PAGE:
Sunday, 31 July 2016

A silent chronicle

Imagine a hot, arid desert. Imagine the feeling of hopelessness you feel as you run out of food, run out of water. This is the feeling that this book invoked in me. Chronicling the life of an un-named narrator from childhood to adulthood, the author captures the feeling of distance and aloofness that all of us often feel towards the events happening around us. The feeling and desire to do something, but somehow always falling short of it. 

With its lyrical prose you watch a young girl grow in Egypt and get to witness the Arab Spring through the eyes of a female. However, the female does not indulge much in the movement, nor does she have any ideas about it,  and that angle remains unexplored. 
I would recommend this book to those looking for a fast, yet also somewhat substantial read about a city that has lost its soul. Apart from that there is not much that this book promises.

You can find out more about the author and her other works and thoughts at;
FTC Disclaimer: I received this book from Blogging for Books for review. 

Wednesday, 20 July 2016

T's the season to be reading

With the advent of summers comes the onslaught of read-a-thons. As I have already mentioned in a post below,  the concept of read-a-thons has always intrigued me. While trying to participate in it many times, formally and informally, I have failed, well, because of life (and my weak eyes, but that is a story for another day).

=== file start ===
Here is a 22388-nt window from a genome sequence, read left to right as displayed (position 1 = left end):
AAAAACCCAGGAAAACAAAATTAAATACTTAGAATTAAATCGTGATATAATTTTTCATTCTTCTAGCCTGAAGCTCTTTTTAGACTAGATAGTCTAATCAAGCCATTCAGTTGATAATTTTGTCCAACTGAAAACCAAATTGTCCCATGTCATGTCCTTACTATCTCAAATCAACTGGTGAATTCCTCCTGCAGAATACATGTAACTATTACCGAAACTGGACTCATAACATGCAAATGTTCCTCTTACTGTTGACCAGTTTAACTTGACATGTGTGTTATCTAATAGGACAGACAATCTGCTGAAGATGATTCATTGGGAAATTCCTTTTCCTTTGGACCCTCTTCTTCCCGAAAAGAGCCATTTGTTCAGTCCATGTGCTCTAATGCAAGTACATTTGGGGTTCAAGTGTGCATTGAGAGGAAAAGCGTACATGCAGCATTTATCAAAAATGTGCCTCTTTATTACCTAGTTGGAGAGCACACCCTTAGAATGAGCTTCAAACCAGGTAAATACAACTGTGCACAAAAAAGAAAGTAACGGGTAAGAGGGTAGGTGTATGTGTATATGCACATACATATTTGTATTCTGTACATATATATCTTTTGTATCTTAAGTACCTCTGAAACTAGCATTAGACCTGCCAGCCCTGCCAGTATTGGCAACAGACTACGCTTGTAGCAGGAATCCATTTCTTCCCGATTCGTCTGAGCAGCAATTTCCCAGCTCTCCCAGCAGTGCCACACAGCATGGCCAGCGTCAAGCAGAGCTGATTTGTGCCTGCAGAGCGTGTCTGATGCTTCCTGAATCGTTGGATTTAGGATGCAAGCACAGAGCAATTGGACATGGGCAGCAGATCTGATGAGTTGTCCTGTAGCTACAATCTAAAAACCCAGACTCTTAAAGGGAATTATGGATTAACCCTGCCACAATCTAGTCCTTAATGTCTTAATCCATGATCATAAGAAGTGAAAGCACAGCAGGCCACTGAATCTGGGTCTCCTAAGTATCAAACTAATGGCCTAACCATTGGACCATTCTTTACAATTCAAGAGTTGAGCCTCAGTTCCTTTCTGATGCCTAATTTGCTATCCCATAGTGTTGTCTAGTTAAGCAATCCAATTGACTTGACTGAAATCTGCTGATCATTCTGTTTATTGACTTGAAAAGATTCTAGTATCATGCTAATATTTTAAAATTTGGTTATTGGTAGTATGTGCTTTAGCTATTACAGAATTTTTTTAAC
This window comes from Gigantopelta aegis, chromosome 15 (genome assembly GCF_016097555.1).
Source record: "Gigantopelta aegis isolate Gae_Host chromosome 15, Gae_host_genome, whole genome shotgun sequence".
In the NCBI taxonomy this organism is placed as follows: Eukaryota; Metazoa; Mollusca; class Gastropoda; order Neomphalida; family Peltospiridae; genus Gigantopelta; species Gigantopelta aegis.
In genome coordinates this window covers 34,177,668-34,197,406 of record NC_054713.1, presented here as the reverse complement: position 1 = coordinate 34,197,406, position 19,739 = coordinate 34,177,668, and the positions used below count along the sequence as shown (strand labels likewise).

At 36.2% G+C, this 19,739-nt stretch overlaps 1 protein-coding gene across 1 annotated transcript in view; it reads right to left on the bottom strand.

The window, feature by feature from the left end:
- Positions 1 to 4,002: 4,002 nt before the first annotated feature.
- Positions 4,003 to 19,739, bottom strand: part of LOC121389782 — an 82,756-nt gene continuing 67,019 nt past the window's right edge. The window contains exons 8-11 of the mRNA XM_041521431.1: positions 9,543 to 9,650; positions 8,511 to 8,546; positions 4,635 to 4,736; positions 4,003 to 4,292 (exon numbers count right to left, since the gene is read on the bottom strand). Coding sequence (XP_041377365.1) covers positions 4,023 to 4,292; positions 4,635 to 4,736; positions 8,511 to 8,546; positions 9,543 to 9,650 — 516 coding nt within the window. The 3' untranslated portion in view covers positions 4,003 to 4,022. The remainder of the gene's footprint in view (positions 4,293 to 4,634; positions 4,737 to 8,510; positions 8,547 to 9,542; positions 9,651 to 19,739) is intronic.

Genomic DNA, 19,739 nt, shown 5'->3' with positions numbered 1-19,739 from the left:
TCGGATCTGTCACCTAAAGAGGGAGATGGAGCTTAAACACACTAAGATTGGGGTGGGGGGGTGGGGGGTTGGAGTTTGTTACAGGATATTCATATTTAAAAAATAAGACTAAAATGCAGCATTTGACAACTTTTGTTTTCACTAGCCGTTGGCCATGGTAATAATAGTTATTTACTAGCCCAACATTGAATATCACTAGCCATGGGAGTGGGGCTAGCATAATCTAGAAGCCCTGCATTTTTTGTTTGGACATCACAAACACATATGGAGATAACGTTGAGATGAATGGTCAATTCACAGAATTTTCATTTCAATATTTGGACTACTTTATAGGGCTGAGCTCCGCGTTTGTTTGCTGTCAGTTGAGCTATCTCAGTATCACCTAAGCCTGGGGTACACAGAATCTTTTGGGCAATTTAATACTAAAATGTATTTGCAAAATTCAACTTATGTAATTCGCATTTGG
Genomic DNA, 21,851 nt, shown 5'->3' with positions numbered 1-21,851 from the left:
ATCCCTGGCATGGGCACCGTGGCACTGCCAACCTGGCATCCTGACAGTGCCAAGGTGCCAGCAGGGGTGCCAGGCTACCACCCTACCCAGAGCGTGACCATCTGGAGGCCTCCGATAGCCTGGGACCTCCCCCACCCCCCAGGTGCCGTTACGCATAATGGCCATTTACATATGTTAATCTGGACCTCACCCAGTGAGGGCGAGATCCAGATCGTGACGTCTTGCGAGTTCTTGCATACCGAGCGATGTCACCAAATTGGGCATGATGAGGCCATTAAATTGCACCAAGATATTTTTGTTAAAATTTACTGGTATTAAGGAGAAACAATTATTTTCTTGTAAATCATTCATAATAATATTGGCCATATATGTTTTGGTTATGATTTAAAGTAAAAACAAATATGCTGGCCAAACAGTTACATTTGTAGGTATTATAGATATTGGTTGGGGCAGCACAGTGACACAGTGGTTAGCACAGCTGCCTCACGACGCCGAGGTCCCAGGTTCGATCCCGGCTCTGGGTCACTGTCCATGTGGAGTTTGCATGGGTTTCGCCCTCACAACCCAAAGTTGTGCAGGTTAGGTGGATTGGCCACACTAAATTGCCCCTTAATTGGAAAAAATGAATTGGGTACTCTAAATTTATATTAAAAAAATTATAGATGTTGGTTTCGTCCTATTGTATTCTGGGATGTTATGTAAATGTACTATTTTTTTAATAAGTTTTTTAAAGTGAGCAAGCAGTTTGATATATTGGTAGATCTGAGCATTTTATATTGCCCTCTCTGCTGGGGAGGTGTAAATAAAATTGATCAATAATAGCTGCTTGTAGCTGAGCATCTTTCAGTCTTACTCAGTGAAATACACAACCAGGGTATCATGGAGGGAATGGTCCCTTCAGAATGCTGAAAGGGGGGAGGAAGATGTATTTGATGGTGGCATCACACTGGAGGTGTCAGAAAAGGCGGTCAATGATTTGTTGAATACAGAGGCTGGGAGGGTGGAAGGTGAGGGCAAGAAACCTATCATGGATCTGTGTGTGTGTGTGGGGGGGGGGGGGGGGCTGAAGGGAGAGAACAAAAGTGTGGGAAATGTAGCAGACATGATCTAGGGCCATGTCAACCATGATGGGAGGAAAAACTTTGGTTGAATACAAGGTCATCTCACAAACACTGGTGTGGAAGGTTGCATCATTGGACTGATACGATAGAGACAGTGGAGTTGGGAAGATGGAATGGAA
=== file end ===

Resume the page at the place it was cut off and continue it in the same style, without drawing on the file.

This time, when Book-tube-a-thon came around and I had nothing but a few internships going for me, I decided to jump on that wagon and drive it to the finish line. Now I am not part of the Booktube community (yet), it has helped a lot with my passion for books and helping me get creative and vocal about my interests in books.

So far, its been three days in, and may I just say its been going good? I have finished a 400 page book and read about 126 pages of another graphic novel. I am about to start another book today hopefully and will hopefully get quite a good chunk done by the end of the week. It is exciting creating challenges for yourself in your hobby, but I don't want to jinx it just yet so I will hold up on the final wrap up of the readathon for more details about how it went.

The Booktubeathon also has seven challenges going on, two of which I am almost done with!

1) Read a book with a yellow on the cover (DONE)
2) Read a book that Booktube made you read (Almost done)
3) Read a book and watch the movie adaptation for it
4) Read a book after sunset
5) Read a book by your favorite author
6) Read a book that is older than you
7) Read 7 books

The contenders for the other 5 challengers are still to be decided, but so far its going great.

If you would like to participate, visit >>

If you would like to see updates on instagram and me partake in the daily instagram challenges, visit >>

Thursday, 14 July 2016

The Kind Worth Reading

So the other day I was telling my husband the story of the thriller ‘The kind worth killing,’ by Peter Swanson. I was on a complete high from that book and I think it showed in my frantic story-telling, unfortunately to be matched by my husband’s skeptic expression. Now to anyone who has have ever told a story, a skeptic expression is the last thing you want to proceed your story. And then he said it, ‘Why couldn’t you just have watched a movie like this, would have ended quicker and you would have had the same entertainment value?’

My inner voice gasped. Was what my husband saying true? Was it better in some cases to simply watch a movie and spend your two days reading something else? My whole belief system was shattered. Was the movie better than the book in some cases? After what seemed like a lifetime but was barely a minute, my inner voice calmed down and replied with a resounding, ‘No!’